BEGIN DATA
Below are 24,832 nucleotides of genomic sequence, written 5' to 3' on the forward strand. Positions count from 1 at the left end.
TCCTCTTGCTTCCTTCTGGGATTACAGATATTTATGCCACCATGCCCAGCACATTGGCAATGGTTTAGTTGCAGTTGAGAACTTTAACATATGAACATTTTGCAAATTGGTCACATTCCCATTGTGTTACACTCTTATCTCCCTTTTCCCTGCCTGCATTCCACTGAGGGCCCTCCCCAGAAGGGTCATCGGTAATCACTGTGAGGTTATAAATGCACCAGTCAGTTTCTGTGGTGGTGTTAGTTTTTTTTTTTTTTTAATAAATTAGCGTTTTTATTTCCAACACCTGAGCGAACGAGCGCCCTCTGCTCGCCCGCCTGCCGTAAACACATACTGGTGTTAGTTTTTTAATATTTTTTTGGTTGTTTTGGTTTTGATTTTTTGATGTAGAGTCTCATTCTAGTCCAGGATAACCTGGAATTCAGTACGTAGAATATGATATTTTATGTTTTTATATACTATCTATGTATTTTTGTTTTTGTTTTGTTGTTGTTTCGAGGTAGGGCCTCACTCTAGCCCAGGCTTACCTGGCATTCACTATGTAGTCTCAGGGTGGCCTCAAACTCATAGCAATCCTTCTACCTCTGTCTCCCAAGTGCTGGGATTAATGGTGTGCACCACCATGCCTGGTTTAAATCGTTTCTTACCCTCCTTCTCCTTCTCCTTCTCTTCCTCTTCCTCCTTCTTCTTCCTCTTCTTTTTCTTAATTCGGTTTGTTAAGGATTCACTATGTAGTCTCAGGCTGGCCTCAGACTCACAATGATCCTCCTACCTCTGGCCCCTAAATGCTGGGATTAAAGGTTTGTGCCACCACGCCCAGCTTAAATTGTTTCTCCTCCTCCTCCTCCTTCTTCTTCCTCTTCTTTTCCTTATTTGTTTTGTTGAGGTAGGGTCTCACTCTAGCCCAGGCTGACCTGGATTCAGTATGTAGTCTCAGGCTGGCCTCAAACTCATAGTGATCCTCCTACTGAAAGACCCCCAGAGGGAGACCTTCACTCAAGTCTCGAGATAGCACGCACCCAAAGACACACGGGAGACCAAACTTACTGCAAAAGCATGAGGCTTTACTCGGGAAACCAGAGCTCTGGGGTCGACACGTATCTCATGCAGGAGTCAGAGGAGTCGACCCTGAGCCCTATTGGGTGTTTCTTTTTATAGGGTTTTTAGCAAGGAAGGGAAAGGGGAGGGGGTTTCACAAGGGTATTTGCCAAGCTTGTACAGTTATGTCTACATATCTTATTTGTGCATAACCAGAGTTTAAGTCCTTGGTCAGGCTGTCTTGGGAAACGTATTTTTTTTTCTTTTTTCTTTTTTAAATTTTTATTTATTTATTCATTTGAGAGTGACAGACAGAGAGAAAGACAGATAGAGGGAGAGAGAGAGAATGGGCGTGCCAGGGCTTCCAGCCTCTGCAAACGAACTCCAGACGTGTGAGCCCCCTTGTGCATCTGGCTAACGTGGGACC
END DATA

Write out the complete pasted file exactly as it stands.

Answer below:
Below are 24,832 nucleotides of genomic sequence, written 5' to 3' on the forward strand. Positions count from 1 at the left end.
TCCTCTTGCTTCCTTCTGGGATTACAGATATTTATGCCACCATGCCCAGCACATTGGCAATGGTTTAGTTGCAGTTGAGAACTTTAACATATGAACATTTTGCAAATTGGTCACATTCCCATTGTGTTACACTCTTATCTCCCTTTTCCCTGCCTGCATTCCACTGAGGGCCCTCCCCAGAAGGGTCATCGGTAATCACTGTGAGGTTATAAATGCACCAGTCAGTTTCTGTGGTGGTGTTAGTTTTTTTTTTTTTTTAATAAATTAGCGTTTTTATTTCCAACACCTGAGCGAACGAGCGCCCTCTGCTCGCCCGCCTGCCGTAAACACATACTGGTGTTAGTTTTTTAATATTTTTTTGGTTGTTTTGGTTTTGATTTTTTGATGTAGAGTCTCATTCTAGTCCAGGATAACCTGGAATTCAGTACGTAGAATATGATATTTTATGTTTTTATATACTATCTATGTATTTTTGTTTTTGTTTTGTTGTTGTTTCGAGGTAGGGCCTCACTCTAGCCCAGGCTTACCTGGCATTCACTATGTAGTCTCAGGGTGGCCTCAAACTCATAGCAATCCTTCTACCTCTGTCTCCCAAGTGCTGGGATTAATGGTGTGCACCACCATGCCTGGTTTAAATCGTTTCTTACCCTCCTTCTCCTTCTCCTTCTCTTCCTCTTCCTCCTTCTTCTTCCTCTTCTTTTTCTTAATTCGGTTTGTTAAGGATTCACTATGTAGTCTCAGGCTGGCCTCAGACTCACAATGATCCTCCTACCTCTGGCCCCTAAATGCTGGGATTAAAGGTTTGTGCCACCACGCCCAGCTTAAATTGTTTCTCCTCCTCCTCCTCCTTCTTCTTCCTCTTCTTTTCCTTATTTGTTTTGTTGAGGTAGGGTCTCACTCTAGCCCAGGCTGACCTGGATTCAGTATGTAGTCTCAGGCTGGCCTCAAACTCATAGTGATCCTCCTACTGAAAGACCCCCAGAGGGAGACCTTCACTCAAGTCTCGAGATAGCACGCACCCAAAGACACACGGGAGACCAAACTTACTGCAAAAGCATGAGGCTTTACTCGGGAAACCAGAGCTCTGGGGTCGACACGTATCTCATGCAGGAGTCAGAGGAGTCGACCCTGAGCCCTATTGGGTGTTTCTTTTTATAGGGTTTTTAGCAAGGAAGGGAAAGGGGAGGGGGTTTCACAAGGGTATTTGCCAAGCTTGTACAGTTATGTCTACATATCTTATTTGTGCATAACCAGAGTTTAAGTCCTTGGTCAGGCTGTCTTGGGAAACGTATTTTTTTTTCTTTTTTCTTTTTTAAATTTTTATTTATTTATTCATTTGAGAGTGACAGACAGAGAGAAAGACAGATAGAGGGAGAGAGAGAGAATGGGCGTGCCAGGGCTTCCAGCCTCTGCAAACGAACTCCAGACGTGTGAGCCCCCTTGTGCATCTGGCTAACGTGGGACC